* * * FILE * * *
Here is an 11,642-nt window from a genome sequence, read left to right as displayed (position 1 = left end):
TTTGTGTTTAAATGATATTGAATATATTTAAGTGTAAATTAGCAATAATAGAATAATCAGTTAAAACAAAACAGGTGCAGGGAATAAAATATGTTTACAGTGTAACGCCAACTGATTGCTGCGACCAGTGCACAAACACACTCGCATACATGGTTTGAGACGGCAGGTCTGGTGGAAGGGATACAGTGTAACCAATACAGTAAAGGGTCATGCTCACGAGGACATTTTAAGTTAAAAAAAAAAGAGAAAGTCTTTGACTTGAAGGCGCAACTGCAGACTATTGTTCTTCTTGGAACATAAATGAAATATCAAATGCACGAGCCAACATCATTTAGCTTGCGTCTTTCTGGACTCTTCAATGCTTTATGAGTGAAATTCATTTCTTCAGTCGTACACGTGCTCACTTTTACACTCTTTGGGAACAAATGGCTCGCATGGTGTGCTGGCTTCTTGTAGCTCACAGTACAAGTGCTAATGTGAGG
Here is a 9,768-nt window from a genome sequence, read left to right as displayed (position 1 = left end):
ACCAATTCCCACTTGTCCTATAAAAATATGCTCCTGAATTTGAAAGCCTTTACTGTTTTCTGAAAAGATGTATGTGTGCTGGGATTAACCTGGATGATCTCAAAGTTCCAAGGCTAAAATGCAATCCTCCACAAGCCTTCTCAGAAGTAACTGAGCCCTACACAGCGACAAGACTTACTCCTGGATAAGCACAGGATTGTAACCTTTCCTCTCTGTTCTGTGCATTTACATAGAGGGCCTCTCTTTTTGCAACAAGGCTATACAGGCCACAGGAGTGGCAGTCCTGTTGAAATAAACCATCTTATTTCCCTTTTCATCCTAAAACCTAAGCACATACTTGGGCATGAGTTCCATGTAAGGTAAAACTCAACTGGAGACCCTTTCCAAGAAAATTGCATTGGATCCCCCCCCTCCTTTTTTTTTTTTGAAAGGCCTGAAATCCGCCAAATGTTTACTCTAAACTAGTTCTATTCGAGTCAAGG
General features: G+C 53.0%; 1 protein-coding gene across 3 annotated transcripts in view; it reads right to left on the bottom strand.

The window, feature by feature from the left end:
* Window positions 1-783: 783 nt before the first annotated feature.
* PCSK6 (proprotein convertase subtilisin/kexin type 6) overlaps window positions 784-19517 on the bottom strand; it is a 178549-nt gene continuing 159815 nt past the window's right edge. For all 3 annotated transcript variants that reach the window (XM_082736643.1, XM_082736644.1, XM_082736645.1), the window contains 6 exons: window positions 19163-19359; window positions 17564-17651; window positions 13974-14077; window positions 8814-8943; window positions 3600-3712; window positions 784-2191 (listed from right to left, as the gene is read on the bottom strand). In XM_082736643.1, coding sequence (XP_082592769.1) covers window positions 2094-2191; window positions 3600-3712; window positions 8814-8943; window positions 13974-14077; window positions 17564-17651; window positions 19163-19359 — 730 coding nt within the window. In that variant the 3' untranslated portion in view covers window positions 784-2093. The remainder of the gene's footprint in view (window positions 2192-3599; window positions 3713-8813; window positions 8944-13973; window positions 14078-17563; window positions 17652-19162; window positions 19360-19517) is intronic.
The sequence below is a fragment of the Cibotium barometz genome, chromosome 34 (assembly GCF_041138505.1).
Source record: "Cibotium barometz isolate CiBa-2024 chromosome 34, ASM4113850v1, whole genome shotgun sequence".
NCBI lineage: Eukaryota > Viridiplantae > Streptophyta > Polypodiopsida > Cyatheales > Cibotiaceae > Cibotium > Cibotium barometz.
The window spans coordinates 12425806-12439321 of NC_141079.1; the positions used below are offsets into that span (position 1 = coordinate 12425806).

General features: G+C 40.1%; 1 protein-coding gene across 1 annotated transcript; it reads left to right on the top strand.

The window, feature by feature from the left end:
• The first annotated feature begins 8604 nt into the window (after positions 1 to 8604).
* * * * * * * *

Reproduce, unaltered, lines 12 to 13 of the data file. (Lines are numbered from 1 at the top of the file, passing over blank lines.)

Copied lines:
The window spans coordinates 12425806-12439321 of NC_141079.1; the positions used below are offsets into that span (position 1 = coordinate 12425806).

General features: G+C 40.1%; 1 protein-coding gene across 1 annotated transcript; it reads left to right on the top strand.